In addition to theTwelve Apostles, there is a considerably broader number of persons described as disciples in the opening paragraph of theSermon on the Plain, who are not necessarily related to Jesus. Aside from that, seventy-two (or seventy-two, depending on the source cited) individuals are dispatched in pairs to pave the way for Jesus’ entrance into Jerusalem (Luke 10). They are referred to as the “Seventy” or the “Seventy Disciples” in some circles. Eat whatever food is presented to them, heal those who are ill, and spread the message that the Kingdom of God is on its way.

Undesirables

During his public ministry, Jesus practiced open table fellowship, scandalizing his detractors by dining with sinners, tax collectors, and women.

Sinners and tax collectors

The term “sinners and tax collectors” is used throughout the gospels to describe the people with whom he associated. Sinnerswere Jews who violated purity rules, or more generally any of the 613 mitzvot, or possibly Gentiles who violated the Noahide Law, though the interpretation of the law was still in dispute in the first century; see alsoHillel and Shammaiand the Circumcision Controversy in Early Christianity for more information. As a result of the Roman economic system that was established in Iudaea province, tax collectors benefitted from Galileans being forced to flee their homes and land by foreclosing on their properties and selling them to distant landowners.

Samaritans

Samaritans, who lived in the region between Jesus’ hometown of Galilee and Jerusalem’s Judea, were hostile to Jews on both sides of the border. According to the Gospels of Luke and John, Jesus expands his mission to the Samaritans.

Women who followed Jesus

It is recorded in Luke (10:38–42) that Mary, the sister of Lazarus, is compared with her sister Martha, who was “burdened with many things” when Jesus was their guest, but Mary had chosen “the better part,” which was to sit and listen to the master’s speech. She is referred to in the Bible as “the one who anointed the Lord with scented oil and dried his feet with her hair,” according to John (11:2). In the Gospel of Luke, Jesus’ feet are anointed by an anonymous “sinner” who enters the house of a Pharisee.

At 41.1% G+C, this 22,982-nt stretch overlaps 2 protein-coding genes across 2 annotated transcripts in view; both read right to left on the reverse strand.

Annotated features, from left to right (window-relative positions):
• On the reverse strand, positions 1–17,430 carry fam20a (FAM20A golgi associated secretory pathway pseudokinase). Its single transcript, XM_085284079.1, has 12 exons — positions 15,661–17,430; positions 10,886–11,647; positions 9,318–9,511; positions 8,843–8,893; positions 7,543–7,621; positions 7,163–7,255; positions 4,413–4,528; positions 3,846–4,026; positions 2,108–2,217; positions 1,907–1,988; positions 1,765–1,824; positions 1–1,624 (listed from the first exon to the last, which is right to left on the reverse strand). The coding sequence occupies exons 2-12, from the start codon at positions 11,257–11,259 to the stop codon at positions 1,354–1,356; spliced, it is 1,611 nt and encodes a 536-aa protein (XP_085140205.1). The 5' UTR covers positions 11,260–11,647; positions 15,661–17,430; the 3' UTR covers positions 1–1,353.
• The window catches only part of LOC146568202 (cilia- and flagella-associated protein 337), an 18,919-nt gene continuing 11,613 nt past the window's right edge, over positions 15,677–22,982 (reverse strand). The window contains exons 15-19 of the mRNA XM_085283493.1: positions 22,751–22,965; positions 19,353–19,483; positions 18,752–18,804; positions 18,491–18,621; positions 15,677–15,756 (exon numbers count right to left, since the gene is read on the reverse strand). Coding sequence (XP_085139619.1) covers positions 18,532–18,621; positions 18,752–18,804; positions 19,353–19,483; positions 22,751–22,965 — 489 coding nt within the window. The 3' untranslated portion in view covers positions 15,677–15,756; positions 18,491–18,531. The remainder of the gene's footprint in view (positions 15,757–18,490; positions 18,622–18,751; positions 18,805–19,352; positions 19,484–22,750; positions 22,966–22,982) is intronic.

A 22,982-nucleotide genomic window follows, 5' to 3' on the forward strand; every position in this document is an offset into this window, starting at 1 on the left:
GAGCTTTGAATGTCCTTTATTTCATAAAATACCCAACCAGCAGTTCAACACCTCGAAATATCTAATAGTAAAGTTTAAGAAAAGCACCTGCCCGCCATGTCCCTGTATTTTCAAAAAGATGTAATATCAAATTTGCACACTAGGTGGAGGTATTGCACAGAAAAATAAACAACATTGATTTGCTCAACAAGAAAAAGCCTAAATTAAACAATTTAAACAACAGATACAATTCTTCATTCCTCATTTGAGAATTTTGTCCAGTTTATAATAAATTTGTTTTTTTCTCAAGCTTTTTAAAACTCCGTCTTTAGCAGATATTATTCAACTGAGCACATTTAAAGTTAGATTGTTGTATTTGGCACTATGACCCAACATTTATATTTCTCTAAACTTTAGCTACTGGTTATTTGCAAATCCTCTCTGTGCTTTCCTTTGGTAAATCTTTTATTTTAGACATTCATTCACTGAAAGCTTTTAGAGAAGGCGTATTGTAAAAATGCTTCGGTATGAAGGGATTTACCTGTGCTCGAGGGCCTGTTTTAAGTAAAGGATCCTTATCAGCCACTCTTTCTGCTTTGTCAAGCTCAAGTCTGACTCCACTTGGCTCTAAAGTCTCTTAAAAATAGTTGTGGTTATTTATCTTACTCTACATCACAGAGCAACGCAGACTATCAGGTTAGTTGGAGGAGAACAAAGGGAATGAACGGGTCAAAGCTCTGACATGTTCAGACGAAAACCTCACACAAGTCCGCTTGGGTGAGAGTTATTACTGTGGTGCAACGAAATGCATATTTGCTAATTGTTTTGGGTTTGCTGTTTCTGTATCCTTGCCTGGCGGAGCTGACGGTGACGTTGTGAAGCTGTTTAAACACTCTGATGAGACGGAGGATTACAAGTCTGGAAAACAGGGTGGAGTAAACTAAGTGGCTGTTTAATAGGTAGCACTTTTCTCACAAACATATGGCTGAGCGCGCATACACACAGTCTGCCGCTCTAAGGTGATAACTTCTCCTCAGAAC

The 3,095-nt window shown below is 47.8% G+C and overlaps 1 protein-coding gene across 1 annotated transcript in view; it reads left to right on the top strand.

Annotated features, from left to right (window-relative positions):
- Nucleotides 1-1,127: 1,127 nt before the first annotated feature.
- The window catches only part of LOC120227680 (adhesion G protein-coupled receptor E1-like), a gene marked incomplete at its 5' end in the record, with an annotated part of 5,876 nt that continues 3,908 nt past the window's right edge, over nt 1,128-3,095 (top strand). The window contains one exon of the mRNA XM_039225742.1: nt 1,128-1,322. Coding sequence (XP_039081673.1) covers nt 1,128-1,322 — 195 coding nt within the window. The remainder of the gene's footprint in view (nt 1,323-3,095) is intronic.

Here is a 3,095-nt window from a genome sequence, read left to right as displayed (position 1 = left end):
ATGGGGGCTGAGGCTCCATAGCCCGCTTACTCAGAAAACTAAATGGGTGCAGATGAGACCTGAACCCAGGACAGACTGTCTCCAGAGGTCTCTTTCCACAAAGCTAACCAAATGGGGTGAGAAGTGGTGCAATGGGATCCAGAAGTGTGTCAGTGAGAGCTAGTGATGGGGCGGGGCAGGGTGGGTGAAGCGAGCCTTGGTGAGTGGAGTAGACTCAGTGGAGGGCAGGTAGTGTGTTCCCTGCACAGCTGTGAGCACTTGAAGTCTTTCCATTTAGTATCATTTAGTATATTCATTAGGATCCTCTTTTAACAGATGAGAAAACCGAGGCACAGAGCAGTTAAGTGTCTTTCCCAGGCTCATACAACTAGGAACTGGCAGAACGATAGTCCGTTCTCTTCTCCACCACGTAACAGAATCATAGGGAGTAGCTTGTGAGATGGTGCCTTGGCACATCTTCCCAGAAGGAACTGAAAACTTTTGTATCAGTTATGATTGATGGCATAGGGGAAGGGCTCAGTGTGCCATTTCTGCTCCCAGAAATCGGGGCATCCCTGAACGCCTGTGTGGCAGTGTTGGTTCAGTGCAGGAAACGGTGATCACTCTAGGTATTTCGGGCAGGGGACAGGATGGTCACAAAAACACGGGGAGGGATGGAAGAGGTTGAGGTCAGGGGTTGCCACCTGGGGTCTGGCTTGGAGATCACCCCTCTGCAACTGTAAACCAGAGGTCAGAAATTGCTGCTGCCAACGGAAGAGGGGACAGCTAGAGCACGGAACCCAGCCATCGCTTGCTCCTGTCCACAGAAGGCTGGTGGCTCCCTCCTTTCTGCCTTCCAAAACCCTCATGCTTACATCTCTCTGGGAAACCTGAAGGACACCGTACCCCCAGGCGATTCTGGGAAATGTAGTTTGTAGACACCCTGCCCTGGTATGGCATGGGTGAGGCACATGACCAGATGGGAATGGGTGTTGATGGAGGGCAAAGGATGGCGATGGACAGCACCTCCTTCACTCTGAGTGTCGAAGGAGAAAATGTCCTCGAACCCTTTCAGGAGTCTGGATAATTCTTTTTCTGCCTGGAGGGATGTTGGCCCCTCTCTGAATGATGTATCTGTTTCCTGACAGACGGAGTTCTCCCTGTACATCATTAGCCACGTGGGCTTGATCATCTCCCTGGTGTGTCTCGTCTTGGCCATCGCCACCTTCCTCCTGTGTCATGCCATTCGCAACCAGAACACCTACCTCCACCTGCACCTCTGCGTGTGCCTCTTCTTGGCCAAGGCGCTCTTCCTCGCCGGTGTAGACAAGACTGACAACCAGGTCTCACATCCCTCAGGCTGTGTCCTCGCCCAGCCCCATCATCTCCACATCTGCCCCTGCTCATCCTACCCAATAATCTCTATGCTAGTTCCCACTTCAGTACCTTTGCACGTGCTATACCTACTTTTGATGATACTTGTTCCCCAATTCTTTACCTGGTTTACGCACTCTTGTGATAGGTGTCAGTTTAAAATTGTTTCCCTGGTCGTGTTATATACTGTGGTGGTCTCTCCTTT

He singles out three ladies from among them: “Mary, known as Magdalene, and Joanna, the wife of Herod’s steward Chuza, and Susanna, among many others, who supplied for them out of their own resources” (Luke 8:2-3).

More is said about Mary in the gospels than about any of the other female disciples combined.

There is disagreement among the gospel writers as to which women see the crucifixion and which women witness the resurrection.

Mary, the wife of Clopas, is included in John’s account of the crucifixion. Tabitha (Dorcas) is the only female follower of Jesus who is specifically mentioned in the New Testament and is referred to be a disciple.

Cleopas and companion on the road to Emmaus

In Emmaus, Jesus is seen with two of his followers. Cleopas is one of the two disciples to whom the resurrected Lord appears at Emmaus, according to Luke (Luke 24:18). A disciple of Jesus called Cleopas is going from Jerusalem to Emmaus on the day of Jesus’ resurrection, with another disciple who has not been identified. A man approached Cleopas and his companion while they were recounting the events of the previous few days and inquired as to what they were talking about. Cleopas and his companion had invited the stranger to join them for dinner that evening.

In order to deliver the news to the other disciples, Cleopas and his companion traveled to Jerusalem where they discovered that Jesus had shown there as well and that he would do so again.

Discipleship